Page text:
I digress.

In the interest of being healthy, I walked to the Cosi around the corner from my work. I only have a 45 minute lunch, so I was walking at a bit of a brisk pace. I made it there and back in 30 minutes, but now my body is like:


It feels good though. As much as I like eating crappy food and being lazy, I get an endorphin rush after exercising and my body overall feels better after eating a good, healthy meal.

I’m hoping that this will help us save money and help me slim down for Jacquie’s wedding next year–while I don’t necessarily have a problem with being overweight, it’s not necessarily how I want to be the rest of my life. Don’t get me wrong–I’ll always be what society considers “fat,”  but if I can change my jean size from a 24 to a 16 (or even a 14 or 12), I’ll be a happy, happy camper!

Part 2 of my not-so-Great-Adventure


When we last left our heroes, they were making their way out of Six Flags Great Adventure…let’s find out what they’re up to now…

So after riding our last rides for the day, Jacquie, Jason, Anthony, and I left the park. Great Adventure decided to bribe us all with candy, so we were each handed two mini bags of peanut butter M&M’s (this will be important later). We walked back to the car, got in, and prepared to go home. It was 5:33pm (I know this, it was burned in my mind). We drive to the end of the aisle of cars, got in line, and waited for the line to move. We waited. And waited. And waited.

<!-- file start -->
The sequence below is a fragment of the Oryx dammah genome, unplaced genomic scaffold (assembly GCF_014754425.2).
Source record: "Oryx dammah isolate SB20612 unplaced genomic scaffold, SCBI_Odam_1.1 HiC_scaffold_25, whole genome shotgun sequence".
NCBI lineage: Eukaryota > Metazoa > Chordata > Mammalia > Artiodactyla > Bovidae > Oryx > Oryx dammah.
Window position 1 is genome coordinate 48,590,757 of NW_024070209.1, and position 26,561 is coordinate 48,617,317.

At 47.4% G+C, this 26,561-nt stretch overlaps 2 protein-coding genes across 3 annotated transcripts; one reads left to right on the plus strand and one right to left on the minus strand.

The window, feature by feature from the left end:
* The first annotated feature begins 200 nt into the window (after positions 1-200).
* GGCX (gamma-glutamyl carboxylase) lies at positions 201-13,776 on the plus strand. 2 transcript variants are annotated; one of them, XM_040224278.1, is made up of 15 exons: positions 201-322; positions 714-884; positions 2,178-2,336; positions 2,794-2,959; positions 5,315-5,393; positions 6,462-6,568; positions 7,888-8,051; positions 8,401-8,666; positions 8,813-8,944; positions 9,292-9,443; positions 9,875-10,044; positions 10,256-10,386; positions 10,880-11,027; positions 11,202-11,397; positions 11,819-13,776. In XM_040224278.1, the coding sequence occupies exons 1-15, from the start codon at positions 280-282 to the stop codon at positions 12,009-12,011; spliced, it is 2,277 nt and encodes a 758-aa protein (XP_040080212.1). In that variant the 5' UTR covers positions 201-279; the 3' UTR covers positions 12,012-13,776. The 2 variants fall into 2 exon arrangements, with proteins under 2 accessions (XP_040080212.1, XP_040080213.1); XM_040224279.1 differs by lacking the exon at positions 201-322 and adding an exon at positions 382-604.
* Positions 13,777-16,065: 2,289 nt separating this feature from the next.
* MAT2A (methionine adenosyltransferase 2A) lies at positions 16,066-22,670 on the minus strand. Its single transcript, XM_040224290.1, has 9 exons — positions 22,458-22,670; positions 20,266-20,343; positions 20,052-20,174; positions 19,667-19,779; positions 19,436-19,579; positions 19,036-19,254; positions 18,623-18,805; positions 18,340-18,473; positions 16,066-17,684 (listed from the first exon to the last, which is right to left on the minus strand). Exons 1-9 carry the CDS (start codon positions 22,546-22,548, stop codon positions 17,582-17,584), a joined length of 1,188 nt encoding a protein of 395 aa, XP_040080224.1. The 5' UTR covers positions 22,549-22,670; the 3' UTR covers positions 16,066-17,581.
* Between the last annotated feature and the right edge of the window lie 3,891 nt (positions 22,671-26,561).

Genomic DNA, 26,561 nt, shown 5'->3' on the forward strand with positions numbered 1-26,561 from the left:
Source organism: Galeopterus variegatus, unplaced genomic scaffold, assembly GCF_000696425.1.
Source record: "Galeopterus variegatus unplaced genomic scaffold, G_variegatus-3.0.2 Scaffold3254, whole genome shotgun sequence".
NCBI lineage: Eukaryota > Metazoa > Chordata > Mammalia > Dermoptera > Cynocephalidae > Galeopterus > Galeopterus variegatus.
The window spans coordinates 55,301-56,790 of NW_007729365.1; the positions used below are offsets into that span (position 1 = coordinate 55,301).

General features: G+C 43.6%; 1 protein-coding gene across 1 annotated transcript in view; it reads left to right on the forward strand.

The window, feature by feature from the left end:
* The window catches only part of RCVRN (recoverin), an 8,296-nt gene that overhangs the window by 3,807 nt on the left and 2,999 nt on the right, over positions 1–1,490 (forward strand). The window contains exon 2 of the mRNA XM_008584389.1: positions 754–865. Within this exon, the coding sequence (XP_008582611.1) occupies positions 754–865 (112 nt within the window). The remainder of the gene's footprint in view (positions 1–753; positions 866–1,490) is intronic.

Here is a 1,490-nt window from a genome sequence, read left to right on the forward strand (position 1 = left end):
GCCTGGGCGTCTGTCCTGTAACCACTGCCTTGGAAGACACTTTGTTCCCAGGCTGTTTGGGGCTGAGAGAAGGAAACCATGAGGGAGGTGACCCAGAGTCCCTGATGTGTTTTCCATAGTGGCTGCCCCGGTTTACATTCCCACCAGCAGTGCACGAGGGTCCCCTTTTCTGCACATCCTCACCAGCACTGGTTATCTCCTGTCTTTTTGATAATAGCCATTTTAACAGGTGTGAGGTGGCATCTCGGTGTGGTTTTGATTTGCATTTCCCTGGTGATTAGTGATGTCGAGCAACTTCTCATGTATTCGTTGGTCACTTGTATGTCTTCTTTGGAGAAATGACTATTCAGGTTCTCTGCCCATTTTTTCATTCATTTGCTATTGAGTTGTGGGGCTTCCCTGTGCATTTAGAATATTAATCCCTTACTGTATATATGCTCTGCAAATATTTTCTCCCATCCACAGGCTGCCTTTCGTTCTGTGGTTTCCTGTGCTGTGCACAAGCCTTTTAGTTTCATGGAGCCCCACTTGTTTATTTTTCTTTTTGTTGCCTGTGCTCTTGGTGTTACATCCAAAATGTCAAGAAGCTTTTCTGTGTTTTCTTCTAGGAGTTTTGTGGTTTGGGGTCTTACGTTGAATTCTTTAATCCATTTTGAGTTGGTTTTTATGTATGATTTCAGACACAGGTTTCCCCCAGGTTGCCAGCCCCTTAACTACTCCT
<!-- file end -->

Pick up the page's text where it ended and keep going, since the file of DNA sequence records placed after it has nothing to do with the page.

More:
After 15 minutes, we were getting antsy.

After 30 minutes, we were bickering.

After 45 minutes, we were pissed.

After an hour, we were on the warpath.

We literally sat in traffic, commiserating with other drivers around us. Someone told us that there was an accident near the entrance of the park that was preventing everyone from leaving. Some people heard a rumor of another exit, so they turned their cars around and started driving in the opposite direction (a misguided notion, since Six Flags refused to open a service exit for us). After an hour and a half, we had run out of M&Ms (we rationed one mini bag to stave off the “hanger”). At some point, people had gotten out of their cars and wandered around–some went to go find out the scoop from the people in the front of the line, some wandered off into the woods to pee, and someone else was awesome enough to blare the Cha-Cha Slide and Cupid Shuffle from their car stereo to entertain people.

The Ocean County Sheriff’s Department and Six Flags security drove by no less than 3 times during this whole ordeal (and we have no idea where they came from–probably the aforementioned service exit that we were denied access to), but they refused to stop and answer our questions as to why we were essentially being held hostage in the parking lot. Jacquie tried calling the Ocean County non-emergency line to find out of the rumors of a car accident on I-195 were truel, but was told that was a state road, so she’d need to contact the State Troopers. When she called them, their phone system promptly hung up on her.

There were no bathrooms, no food (a bad thing, since I hadn’t eaten since 8am because there wasn’t any food in the park either), and no communication. It was one of the worst experiences of my life.